British Government and Politics ( JN 302 ). The National Health Service (NHS). Lecture Outline. 1. NHS structure and operations 2. History of the NHS 3. Coalition government and the NHS 4. Current issues. NHS structure and operations.
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The National Health Service (NHS)
1. NHS structure and operations
2. History of the NHS
3. Coalition government and the NHS
4. Current issues
NHS funded about 80% out of general taxation and 20% deriving from:
NHS element of National Insurance contributions;
Prescription and drugs charges;
Other income such as asset sales and fundraising.
NHS controlled by the Department of Health. Funding is allocated to geographically-based Clinical Commissioning Groups (211 across England).
NHS Trusts and private sector companies are commissioned to provide NHS services.
In addition to providing health care services the NHS is involved in doctor training (about 8,000 places for student doctors each year).
Vision of Health Minister Aneurin Bevin (Nye Bevin) – “We now have the moral leadership of the world”.
But by 1951 charges were introduced for prescriptions, opticians, and dentists.
Led to high profile resignations including Bevin.
For40 years structure and funding remained the same: centrally funded through taxation, government filtering money through to hospitals, surgeries and ambulance services. Health professionals and service staff employed by government.
Management structures set up with generalists appointed to sit alongside clinical staff.
Introduction of general managers to run District Health Authorities (DHAs) - funds directed to local hospitals and surgeries.
Community based health care with GPs , dentists, and other primary care providers given control of budgets - attempt to end ‘one size fits all’ approach to targeted approach.
Outsourcing of medical and health support employment to private agencies.
Department of Health and Social Security (DHSS) split into Department of Health and Department of Social Security.
Further reforms under John Major created NHS trusts.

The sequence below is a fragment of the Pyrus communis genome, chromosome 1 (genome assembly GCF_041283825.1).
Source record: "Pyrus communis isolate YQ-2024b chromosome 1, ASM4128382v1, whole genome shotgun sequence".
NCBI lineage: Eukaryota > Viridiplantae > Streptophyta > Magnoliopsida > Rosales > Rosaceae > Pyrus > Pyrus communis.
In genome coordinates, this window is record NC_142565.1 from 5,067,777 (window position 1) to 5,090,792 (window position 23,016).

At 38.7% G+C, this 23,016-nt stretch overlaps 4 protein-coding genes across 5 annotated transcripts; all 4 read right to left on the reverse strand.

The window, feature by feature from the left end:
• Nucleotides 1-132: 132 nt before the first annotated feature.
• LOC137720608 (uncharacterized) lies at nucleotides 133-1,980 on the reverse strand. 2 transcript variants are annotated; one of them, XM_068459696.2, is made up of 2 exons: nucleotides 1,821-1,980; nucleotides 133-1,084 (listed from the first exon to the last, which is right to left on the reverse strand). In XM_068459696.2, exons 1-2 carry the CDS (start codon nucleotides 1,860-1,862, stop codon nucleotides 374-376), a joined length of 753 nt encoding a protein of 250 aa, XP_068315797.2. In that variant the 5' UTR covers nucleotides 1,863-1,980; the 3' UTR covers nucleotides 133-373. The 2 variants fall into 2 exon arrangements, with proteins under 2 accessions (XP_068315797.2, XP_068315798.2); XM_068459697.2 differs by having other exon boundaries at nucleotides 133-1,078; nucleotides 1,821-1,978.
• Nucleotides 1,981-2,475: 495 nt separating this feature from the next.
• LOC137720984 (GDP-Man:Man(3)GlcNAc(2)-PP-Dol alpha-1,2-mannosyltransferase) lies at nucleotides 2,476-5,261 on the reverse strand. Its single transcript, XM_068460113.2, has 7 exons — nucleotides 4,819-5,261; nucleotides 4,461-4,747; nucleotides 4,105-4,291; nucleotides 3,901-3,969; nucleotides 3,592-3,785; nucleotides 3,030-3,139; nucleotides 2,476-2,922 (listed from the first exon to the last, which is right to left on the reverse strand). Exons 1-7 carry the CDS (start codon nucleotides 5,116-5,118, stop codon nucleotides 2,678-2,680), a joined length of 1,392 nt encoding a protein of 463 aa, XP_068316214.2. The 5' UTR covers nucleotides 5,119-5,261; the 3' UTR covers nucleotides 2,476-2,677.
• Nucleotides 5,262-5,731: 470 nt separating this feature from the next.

National Health Service and Community Care Act (1990):
NHS trusts were defined as service providers;
Hospitals, mental health units, ambulance services and others directly involved made up NHS trusts with own management boards (practitioners and general managers);
GPs offered opportunity to become fund holders – could opt out of district health authorities; and
GP fund-holders, DHAs and family health service authorities (FHSAs) became purchasers of NHS primary care.
Criticisms of NHS reforms:
Not all GPs wanted to opt out – by the time Labour came into power 1997 fewer than half had signed up;
Internal market criticised for being too concerned with management - more interested in flow charts;
Major criticism – post code lottery.
Waiting lists increased – horror stories in the press and broadcasting.
By May 1997 1.3 mlnpeople waiting for treatment and operations.
Stories of elderly and vulnerable falling ill and dying while waiting for treatment.
Labour introduced the Health Act 1999. Introduced:
Primary care trusts (PCTs) – local administrative organisations that purchased clinical services;
Strategic health authorities (SHAs) replaced DHAs – more arm’s length administrative bodies. Responsible for monitoring local health care, publishing three-yearly health plans, promoting healthier lifestyles.
Greater power for DH and Secretary of State to set nationwide targets and standards of care.
Alan Milburn’s 10-year NHS plan in 2000 criticised for over-emphasising competition in NHS and allowing patients choice of being treated in private hospitals and clinics.
National Institute for Clinical Excellence (NICE) also established in 1999.
Executive agency of the NHS.
Guidance on prevention of illness to both general public and NHS workers.
Advises governments on whether new and existing clinical treatments, medicines and procedures should be made (or remain) available on the NHS.
Coalition government decided to ‘ring-fence’ NHS from cuts in government spending (along with foreign aid and education).
Andrew Lansley’s Health and Social Care Act:
Abolished Labour’s PCTs and installed clinical commissioning groups (CCGs) that were run more directly by GPs; and
Gave greater powers for NHS Trusts to be more free from the NHS (although accompanied by less financial security). Trusts can now raise up to 49% of their funds through treating private patients.
SHAs replaced by more local authorities to promote health improvement and overall health care provision.
New health regulatory body – Monitor.
After much public criticism, including from the British Medical Association (BMA), and a re-assessment ‘pause’ in the passage of the bill, the Act was finally passed in 2012.
Opposition (and overview) of the bill:
Inquiry into the Mid Staffordshire NHS Foundation Trust.
Cameron’s pledge to have GP surgeries open seven days a week:
Data sharing plans:
Some say NHS still provides good levels of care: